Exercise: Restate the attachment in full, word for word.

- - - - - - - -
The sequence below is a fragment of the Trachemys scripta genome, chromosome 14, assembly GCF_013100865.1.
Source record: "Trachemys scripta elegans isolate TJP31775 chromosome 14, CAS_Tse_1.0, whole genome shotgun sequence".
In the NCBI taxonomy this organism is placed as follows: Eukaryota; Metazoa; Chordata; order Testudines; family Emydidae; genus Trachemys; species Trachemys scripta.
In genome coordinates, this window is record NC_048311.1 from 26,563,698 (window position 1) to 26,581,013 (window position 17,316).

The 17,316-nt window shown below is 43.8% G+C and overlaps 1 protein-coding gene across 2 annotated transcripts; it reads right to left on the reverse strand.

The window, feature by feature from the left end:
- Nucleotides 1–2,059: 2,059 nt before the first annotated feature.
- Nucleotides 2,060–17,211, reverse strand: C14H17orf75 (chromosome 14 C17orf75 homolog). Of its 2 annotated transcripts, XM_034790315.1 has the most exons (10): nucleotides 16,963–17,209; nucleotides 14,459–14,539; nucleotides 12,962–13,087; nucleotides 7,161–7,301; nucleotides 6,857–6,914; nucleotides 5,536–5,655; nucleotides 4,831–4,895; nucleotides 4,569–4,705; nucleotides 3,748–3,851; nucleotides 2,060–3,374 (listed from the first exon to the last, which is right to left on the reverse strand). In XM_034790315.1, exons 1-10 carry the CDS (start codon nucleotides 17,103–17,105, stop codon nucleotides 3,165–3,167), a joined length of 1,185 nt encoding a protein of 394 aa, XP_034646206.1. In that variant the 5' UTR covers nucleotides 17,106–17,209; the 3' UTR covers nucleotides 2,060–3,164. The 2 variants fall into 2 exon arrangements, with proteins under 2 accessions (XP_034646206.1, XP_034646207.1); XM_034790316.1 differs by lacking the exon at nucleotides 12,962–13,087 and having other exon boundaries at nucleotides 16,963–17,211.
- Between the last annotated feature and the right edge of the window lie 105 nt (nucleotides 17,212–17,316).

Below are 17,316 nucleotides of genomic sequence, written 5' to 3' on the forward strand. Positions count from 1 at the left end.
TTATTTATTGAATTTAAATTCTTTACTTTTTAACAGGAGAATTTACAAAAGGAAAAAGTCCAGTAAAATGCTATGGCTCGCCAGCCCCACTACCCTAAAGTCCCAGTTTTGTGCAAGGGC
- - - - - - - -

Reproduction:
The sequence below is a fragment of the Trachemys scripta genome, chromosome 14, assembly GCF_013100865.1.
Source record: "Trachemys scripta elegans isolate TJP31775 chromosome 14, CAS_Tse_1.0, whole genome shotgun sequence".
In the NCBI taxonomy this organism is placed as follows: Eukaryota; Metazoa; Chordata; order Testudines; family Emydidae; genus Trachemys; species Trachemys scripta.
In genome coordinates, this window is record NC_048311.1 from 26,563,698 (window position 1) to 26,581,013 (window position 17,316).

The 17,316-nt window shown below is 43.8% G+C and overlaps 1 protein-coding gene across 2 annotated transcripts; it reads right to left on the reverse strand.

The window, feature by feature from the left end:
- Nucleotides 1–2,059: 2,059 nt before the first annotated feature.
- Nucleotides 2,060–17,211, reverse strand: C14H17orf75 (chromosome 14 C17orf75 homolog). Of its 2 annotated transcripts, XM_034790315.1 has the most exons (10): nucleotides 16,963–17,209; nucleotides 14,459–14,539; nucleotides 12,962–13,087; nucleotides 7,161–7,301; nucleotides 6,857–6,914; nucleotides 5,536–5,655; nucleotides 4,831–4,895; nucleotides 4,569–4,705; nucleotides 3,748–3,851; nucleotides 2,060–3,374 (listed from the first exon to the last, which is right to left on the reverse strand). In XM_034790315.1, exons 1-10 carry the CDS (start codon nucleotides 17,103–17,105, stop codon nucleotides 3,165–3,167), a joined length of 1,185 nt encoding a protein of 394 aa, XP_034646206.1. In that variant the 5' UTR covers nucleotides 17,106–17,209; the 3' UTR covers nucleotides 2,060–3,164. The 2 variants fall into 2 exon arrangements, with proteins under 2 accessions (XP_034646206.1, XP_034646207.1); XM_034790316.1 differs by lacking the exon at nucleotides 12,962–13,087 and having other exon boundaries at nucleotides 16,963–17,211.
- Between the last annotated feature and the right edge of the window lie 105 nt (nucleotides 17,212–17,316).

Below are 17,316 nucleotides of genomic sequence, written 5' to 3' on the forward strand. Positions count from 1 at the left end.
TTATTTATTGAATTTAAATTCTTTACTTTTTAACAGGAGAATTTACAAAAGGAAAAAGTCCAGTAAAATGCTATGGCTCGCCAGCCCCACTACCCTAAAGTCCCAGTTTTGTGCAAGGGC